Many of us love the rugged off-road image that many of the current crop of crossover SUVs portray, yet in the cold light of day virtually none of them ever actually go off-road. And guess what. That’s fine. No, really, it’s ok to like them just for how they look. This isn’t solely confined to SUVs either. Volkswagen has given the rugged-look treatment to its small hatchback, the Cross Polo, and now it’s been updated with some slight tweaks and newer engines.
The Cross Polo does have a little extra in the suspension department, allowing it to ride 15mm higher than the standard Polo, although this is as much for appearance as anything else. It also rolls on unique 17-inch ‘Canyon’ alloy wheels which are specific to the Cross Polo model. Mechanically little else has changed though, and it remains strictly front-wheel drive powered by either a 1.4-litre diesel engine, or in the case of our test car, a 1.2-litre petrol. On paper it might not look like much, but it kicks out 90hp and around town the five-speed manual is pretty sufficient.
“The Cross Polo does have a little extra in the suspension department, allowing it to ride 15mm higher than the standard Polo”
From the driver’s seat the Cross Polo feels very much like the baby Golf you would expect it to be. Taking pride of place on the centre console is a five-inch touchscreen lifted from its big brother and is now a standard feature, whilst buyers can also upgrade this to a larger unit. The rest of the cabin is well-appointed and retains all of the qualities one would associate (and expect) from a Volkswagen these days. One big improvement with this updated model is sound insulation – it’s something that we were critical of in the past model, but it’s noticeably better now.
As for the drive, well that petrol engine won’t break any records, but it feels very smooth and is certainly perky enough through the lower gears to satisfy the majority of drivers, especially in town and back road driving. Steering is light but reasonably direct and despite the added ride height, the Cross Polo doesn’t wallow around in the corners. It’s only really on the motorway that the Cross Polo begins to show its hand as a small car, despite reaching peak power at 4,800rpm the engine lacks slightly at the top end, and at times it could benefit from a sixth gear, but if you do a lot of motorway driving then you should perhaps be looking at something slightly different. All of the new Polo engines come equipped with Volkswagen’s BlueMotion technology that includes stop-start which helps to lower emissions and improve fuel economy.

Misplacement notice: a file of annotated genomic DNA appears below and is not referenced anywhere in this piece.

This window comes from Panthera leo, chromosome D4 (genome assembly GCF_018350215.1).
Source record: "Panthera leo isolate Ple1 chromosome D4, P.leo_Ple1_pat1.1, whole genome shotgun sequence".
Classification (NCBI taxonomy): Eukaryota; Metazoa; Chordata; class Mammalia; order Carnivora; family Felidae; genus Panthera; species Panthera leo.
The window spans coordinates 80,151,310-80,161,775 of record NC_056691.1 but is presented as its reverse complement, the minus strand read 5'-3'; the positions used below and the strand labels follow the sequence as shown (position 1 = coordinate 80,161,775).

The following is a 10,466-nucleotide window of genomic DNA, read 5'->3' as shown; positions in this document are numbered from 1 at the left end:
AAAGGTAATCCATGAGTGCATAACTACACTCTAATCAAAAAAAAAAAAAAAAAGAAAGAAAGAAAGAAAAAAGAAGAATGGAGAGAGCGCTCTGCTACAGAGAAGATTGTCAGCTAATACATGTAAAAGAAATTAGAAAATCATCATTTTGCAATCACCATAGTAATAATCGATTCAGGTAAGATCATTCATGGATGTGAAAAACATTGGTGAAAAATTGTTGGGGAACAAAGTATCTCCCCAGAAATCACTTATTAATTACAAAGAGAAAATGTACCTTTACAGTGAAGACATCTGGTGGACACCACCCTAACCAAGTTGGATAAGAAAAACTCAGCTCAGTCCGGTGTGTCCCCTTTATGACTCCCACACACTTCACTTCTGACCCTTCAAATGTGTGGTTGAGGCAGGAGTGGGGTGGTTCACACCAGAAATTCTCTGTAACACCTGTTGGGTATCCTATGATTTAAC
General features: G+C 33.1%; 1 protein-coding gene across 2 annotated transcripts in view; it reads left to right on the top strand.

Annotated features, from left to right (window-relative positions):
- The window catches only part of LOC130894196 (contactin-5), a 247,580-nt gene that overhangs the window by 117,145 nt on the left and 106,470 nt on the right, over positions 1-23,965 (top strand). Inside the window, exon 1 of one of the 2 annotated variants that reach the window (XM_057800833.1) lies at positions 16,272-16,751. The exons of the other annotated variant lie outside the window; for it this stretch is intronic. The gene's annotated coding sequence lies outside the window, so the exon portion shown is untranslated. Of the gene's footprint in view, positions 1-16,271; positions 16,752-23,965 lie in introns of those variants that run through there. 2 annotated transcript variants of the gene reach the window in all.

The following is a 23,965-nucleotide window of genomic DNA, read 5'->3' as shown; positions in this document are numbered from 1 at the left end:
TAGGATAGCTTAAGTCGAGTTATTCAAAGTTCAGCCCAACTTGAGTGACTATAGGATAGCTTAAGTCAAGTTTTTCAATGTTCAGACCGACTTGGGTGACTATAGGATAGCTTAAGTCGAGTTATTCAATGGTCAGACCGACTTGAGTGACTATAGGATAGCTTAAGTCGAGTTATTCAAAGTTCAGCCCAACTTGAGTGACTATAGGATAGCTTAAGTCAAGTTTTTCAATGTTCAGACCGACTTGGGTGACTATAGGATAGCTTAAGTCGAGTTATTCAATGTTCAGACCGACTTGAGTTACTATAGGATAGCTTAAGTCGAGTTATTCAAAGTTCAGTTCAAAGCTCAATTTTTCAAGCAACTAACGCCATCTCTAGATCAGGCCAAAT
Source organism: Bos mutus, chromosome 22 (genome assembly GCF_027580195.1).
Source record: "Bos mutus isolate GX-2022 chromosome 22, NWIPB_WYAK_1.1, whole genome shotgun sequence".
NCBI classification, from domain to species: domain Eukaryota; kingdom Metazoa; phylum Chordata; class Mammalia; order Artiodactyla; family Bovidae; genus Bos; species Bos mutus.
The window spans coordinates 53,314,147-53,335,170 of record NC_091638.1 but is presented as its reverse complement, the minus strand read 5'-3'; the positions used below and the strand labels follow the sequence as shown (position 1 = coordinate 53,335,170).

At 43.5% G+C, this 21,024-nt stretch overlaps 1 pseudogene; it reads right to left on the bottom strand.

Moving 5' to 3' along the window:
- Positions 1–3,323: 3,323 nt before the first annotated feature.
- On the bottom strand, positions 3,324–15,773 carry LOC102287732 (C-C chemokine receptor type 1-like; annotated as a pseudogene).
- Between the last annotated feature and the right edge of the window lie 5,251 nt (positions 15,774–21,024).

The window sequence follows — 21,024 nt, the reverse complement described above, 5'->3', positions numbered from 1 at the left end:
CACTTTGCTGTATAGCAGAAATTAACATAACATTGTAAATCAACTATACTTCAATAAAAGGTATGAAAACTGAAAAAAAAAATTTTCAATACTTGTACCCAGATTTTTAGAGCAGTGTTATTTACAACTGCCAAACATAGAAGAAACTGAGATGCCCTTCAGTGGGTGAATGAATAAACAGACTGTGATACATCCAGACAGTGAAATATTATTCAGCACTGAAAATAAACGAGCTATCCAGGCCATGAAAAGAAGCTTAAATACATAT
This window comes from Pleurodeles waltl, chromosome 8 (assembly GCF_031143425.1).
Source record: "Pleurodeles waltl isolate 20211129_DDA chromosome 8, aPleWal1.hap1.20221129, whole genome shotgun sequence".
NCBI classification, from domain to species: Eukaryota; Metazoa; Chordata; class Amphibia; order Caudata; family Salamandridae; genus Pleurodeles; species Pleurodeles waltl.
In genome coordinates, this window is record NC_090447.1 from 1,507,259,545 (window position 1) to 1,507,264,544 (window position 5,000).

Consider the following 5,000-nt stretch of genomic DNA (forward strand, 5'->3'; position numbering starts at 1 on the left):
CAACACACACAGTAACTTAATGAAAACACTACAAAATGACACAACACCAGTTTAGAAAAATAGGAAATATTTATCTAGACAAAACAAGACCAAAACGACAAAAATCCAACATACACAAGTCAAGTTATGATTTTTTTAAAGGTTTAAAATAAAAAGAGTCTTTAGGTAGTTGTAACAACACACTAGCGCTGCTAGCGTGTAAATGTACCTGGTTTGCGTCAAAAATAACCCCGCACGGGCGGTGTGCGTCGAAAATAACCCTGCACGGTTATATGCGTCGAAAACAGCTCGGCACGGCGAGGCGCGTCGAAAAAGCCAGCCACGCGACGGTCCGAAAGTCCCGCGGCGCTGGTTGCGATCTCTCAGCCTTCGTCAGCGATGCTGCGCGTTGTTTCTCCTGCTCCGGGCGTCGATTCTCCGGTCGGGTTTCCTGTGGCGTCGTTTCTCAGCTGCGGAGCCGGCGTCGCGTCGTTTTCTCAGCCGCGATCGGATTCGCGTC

“One big improvement with this updated model is sound insulation”
Performance aside, the updated Cross Polo comes with plenty of kerbside appeal thanks to its chunkier looks. Who cares if the plastic cladding is just really for show – it looks darn good. Little touches like the metallic silver finish on the door mirror housing as well as the lower sections of the front and rear bumpers, combined with anodised roof rails and some rear privacy glass make the Cross Polo a winner in the looks department. Unlike the other Polos, Volkswagen only offer the Cross Polo in five-door guise, though to be fair it is the more practical bodystyle.
Just €10 differentiate the petrol and diesel models when it comes to road tax here in Ireland, although on the price list the latter commands a €2,015 premium, furthermore reason to seriously consider the petrol engine unless you plan on doing some pretty serious mileage.
Price: €20,560 as tested
Power: 90hp @ 4,800rpm
Torque: 160Nm @ 1,400- to 4,000rpm